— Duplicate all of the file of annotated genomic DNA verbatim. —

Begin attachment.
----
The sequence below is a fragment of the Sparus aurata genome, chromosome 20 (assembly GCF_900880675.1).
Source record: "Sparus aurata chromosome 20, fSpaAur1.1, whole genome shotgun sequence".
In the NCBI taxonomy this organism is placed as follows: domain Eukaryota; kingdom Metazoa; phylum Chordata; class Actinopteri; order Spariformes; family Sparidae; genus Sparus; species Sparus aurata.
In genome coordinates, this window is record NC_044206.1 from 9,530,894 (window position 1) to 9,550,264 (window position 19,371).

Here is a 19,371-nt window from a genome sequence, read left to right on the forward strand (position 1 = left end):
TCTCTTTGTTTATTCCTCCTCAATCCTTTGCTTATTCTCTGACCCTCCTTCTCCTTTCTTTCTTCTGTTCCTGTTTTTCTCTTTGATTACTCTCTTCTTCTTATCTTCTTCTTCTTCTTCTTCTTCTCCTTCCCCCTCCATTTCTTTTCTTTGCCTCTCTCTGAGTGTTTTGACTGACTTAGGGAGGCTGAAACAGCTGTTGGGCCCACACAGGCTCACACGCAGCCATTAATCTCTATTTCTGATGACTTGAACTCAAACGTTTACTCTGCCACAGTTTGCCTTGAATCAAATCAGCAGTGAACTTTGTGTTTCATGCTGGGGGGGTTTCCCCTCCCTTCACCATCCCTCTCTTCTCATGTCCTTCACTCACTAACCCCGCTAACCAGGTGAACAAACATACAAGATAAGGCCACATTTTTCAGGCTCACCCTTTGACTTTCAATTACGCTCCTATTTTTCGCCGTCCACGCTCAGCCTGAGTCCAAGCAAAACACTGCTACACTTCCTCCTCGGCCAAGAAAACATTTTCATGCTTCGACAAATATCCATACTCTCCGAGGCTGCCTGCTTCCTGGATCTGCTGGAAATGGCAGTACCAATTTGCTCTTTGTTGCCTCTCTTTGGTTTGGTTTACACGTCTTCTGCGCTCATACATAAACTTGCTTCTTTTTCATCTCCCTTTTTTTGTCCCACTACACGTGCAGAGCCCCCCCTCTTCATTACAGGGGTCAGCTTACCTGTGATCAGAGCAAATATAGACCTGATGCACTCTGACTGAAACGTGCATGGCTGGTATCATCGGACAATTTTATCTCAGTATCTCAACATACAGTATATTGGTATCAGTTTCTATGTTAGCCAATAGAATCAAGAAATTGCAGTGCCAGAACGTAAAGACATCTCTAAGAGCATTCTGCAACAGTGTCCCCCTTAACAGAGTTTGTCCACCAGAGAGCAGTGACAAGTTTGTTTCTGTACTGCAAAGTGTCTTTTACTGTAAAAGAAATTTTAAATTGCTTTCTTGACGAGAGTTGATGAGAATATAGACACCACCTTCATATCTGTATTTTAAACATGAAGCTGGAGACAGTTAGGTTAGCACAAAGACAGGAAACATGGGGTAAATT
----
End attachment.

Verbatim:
The sequence below is a fragment of the Sparus aurata genome, chromosome 20 (assembly GCF_900880675.1).
Source record: "Sparus aurata chromosome 20, fSpaAur1.1, whole genome shotgun sequence".
In the NCBI taxonomy this organism is placed as follows: domain Eukaryota; kingdom Metazoa; phylum Chordata; class Actinopteri; order Spariformes; family Sparidae; genus Sparus; species Sparus aurata.
In genome coordinates, this window is record NC_044206.1 from 9,530,894 (window position 1) to 9,550,264 (window position 19,371).

Here is a 19,371-nt window from a genome sequence, read left to right on the forward strand (position 1 = left end):
TCTCTTTGTTTATTCCTCCTCAATCCTTTGCTTATTCTCTGACCCTCCTTCTCCTTTCTTTCTTCTGTTCCTGTTTTTCTCTTTGATTACTCTCTTCTTCTTATCTTCTTCTTCTTCTTCTTCTTCTCCTTCCCCCTCCATTTCTTTTCTTTGCCTCTCTCTGAGTGTTTTGACTGACTTAGGGAGGCTGAAACAGCTGTTGGGCCCACACAGGCTCACACGCAGCCATTAATCTCTATTTCTGATGACTTGAACTCAAACGTTTACTCTGCCACAGTTTGCCTTGAATCAAATCAGCAGTGAACTTTGTGTTTCATGCTGGGGGGGTTTCCCCTCCCTTCACCATCCCTCTCTTCTCATGTCCTTCACTCACTAACCCCGCTAACCAGGTGAACAAACATACAAGATAAGGCCACATTTTTCAGGCTCACCCTTTGACTTTCAATTACGCTCCTATTTTTCGCCGTCCACGCTCAGCCTGAGTCCAAGCAAAACACTGCTACACTTCCTCCTCGGCCAAGAAAACATTTTCATGCTTCGACAAATATCCATACTCTCCGAGGCTGCCTGCTTCCTGGATCTGCTGGAAATGGCAGTACCAATTTGCTCTTTGTTGCCTCTCTTTGGTTTGGTTTACACGTCTTCTGCGCTCATACATAAACTTGCTTCTTTTTCATCTCCCTTTTTTTGTCCCACTACACGTGCAGAGCCCCCCCTCTTCATTACAGGGGTCAGCTTACCTGTGATCAGAGCAAATATAGACCTGATGCACTCTGACTGAAACGTGCATGGCTGGTATCATCGGACAATTTTATCTCAGTATCTCAACATACAGTATATTGGTATCAGTTTCTATGTTAGCCAATAGAATCAAGAAATTGCAGTGCCAGAACGTAAAGACATCTCTAAGAGCATTCTGCAACAGTGTCCCCCTTAACAGAGTTTGTCCACCAGAGAGCAGTGACAAGTTTGTTTCTGTACTGCAAAGTGTCTTTTACTGTAAAAGAAATTTTAAATTGCTTTCTTGACGAGAGTTGATGAGAATATAGACACCACCTTCATATCTGTATTTTAAACATGAAGCTGGAGACAGTTAGGTTAGCACAAAGACAGGAAACATGGGGTAAATT